Born on August 5, 1920, in Brooklyn, New York, George Clair Tooker Jr. grew up in suburban Bellport, Long Island and took painting lessons from a family friend as a child. Tooker graduated from Harvard University in 1942 where he studied English Literature and continued to pursue his interest in art.
Tooker was discharged from officer training school in the U.S. Marines during World War II due to illness brought on by stress. In 1943, he enrolled in the Art Students League in New York and studied under leading social realist painters Reginald Marsh and Kenneth Hayes Miller. Tooker was introduced to the medium of egg tempera by painter Paul Cadmus, with whom he spent six months together traveling and studying art in Italy and France in 1949. In 1949, Tooker also met painter William Christopher, who became his lifelong companion.
In 1950, Tooker began to earn both recognition and income from his art and in 1953, the Whitney Museum bought his best-known painting, The Subway. Further recognition followed, beginning with a solo exhibition at a New York gallery in 1951; followed by four more solo shows and numerous group exhibitions.
“Working on wood panels or Masonite board, Tooker painstakingly built luminous matte surfaces, inch by square inch; soft, powdery colors complemented the rounded forms and fabrics of the paintings.” His early work depicted social and public issues, and stresses the loneliness and alienation of modern urban existence. In the 1970s, the Tooker began to explore more personal states of being expressed in symbolic imagery, often drawn from the bible, mythology, and classic literature.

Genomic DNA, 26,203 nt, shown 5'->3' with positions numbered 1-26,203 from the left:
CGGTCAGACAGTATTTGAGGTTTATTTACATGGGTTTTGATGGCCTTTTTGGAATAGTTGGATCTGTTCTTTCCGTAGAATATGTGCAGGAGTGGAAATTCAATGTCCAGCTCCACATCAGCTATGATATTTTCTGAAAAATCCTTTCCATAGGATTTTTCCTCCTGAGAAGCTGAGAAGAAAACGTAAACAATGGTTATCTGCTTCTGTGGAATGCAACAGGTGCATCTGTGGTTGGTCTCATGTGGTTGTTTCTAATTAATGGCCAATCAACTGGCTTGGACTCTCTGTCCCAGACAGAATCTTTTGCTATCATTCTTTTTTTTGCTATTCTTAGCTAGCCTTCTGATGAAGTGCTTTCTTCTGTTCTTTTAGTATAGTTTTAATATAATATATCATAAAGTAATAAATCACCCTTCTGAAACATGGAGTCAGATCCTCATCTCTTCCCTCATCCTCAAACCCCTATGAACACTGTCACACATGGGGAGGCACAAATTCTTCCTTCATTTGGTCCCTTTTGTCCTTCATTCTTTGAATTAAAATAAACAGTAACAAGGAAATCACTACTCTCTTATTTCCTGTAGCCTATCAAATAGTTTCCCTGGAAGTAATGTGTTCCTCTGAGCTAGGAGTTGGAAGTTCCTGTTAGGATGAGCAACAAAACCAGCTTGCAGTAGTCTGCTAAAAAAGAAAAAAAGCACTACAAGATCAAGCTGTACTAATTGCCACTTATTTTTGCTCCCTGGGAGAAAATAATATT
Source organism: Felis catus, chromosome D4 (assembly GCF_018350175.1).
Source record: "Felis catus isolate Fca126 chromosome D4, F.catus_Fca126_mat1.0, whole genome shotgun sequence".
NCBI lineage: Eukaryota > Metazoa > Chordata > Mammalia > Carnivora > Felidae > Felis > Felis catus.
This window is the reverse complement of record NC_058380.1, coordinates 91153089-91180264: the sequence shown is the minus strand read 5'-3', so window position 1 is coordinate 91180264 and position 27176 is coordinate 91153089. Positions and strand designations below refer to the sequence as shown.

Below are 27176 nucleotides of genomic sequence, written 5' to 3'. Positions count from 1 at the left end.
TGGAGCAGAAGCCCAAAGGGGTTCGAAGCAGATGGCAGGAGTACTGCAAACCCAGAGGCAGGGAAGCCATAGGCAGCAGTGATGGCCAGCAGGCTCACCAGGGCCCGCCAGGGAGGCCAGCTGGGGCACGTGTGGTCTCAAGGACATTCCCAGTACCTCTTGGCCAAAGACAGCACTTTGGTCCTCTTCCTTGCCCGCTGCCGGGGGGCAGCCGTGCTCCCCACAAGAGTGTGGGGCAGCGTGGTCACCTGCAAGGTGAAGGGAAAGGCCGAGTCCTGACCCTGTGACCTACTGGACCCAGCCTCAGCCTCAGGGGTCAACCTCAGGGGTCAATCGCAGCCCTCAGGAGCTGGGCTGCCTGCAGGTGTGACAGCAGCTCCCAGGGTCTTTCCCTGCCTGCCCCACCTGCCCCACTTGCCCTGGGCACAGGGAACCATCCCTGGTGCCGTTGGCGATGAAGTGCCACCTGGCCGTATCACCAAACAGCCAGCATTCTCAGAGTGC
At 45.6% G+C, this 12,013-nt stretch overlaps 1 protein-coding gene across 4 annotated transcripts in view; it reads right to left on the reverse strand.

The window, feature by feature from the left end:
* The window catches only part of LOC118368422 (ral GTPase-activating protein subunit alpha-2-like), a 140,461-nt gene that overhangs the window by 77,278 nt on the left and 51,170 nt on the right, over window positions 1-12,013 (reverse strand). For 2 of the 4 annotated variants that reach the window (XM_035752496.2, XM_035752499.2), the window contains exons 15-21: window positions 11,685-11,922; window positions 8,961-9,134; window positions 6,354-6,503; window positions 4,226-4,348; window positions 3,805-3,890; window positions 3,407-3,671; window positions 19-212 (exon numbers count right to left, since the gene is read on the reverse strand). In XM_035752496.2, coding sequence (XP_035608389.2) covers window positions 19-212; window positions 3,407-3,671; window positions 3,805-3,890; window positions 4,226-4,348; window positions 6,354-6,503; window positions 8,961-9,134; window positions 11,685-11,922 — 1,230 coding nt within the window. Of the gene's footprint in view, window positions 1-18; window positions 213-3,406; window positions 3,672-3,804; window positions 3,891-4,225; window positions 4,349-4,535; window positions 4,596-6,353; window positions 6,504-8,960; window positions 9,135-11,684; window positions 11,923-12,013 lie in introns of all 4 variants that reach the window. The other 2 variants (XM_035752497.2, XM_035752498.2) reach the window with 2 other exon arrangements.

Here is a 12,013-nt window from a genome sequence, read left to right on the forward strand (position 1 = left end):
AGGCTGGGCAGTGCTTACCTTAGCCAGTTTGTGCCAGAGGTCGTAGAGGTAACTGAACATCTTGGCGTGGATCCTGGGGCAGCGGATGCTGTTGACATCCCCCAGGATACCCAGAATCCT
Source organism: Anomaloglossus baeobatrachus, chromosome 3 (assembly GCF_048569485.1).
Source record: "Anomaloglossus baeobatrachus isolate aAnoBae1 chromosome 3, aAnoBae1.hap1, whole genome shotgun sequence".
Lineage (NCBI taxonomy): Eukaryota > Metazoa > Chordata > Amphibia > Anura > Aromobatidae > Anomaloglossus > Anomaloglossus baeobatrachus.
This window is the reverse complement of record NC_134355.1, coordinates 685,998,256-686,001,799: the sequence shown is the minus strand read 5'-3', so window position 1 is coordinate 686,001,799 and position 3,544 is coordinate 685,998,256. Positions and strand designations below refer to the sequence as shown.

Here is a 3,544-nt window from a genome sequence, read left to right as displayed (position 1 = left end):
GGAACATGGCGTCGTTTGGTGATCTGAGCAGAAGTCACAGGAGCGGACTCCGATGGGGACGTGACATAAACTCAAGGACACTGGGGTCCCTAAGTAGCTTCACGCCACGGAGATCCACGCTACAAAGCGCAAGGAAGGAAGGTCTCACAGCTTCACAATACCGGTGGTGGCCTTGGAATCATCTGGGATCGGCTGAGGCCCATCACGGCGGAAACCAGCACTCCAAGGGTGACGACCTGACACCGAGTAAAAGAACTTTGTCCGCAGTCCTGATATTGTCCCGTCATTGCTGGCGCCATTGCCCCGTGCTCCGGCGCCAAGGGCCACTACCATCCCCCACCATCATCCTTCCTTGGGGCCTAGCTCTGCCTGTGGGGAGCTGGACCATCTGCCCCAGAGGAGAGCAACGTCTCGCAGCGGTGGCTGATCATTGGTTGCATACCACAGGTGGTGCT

Tooker’s works have been associated with the Magic Realism and Social Realism movements but he resisted attempts to define his works as such. “I am after reality — painting impressed on the mind so hard that it recurs as a dream,” he said, “but I am not after dreams as such, or fantasy.”
In 1960, Tooker and Christopher moved to Vermont, where they had a weekend home. Tooker taught at the Art Students League between 1965 and 1968, and they spent winters on the Mediterranean coast of Spain as Christopher’s health declined. Tooker returned to Vermont, in 1973 after Christopher’s death.
“In the 1970s, the Tooker began to explore more personal states of being expressed in symbolic imagery, often drawn from the bible, mythology, and classic literature. Tooker, though greatly respected, remained apart from the modernist trends that dominated American art for much of the second half of the twentieth century.”
In 2007, Tooker was awarded the National Medal of Arts – the highest award given to artists and arts patrons by the United States Government.
George Tooker died on March 27, 2011 at his home in Hartland, Vermont. He was 90 years old.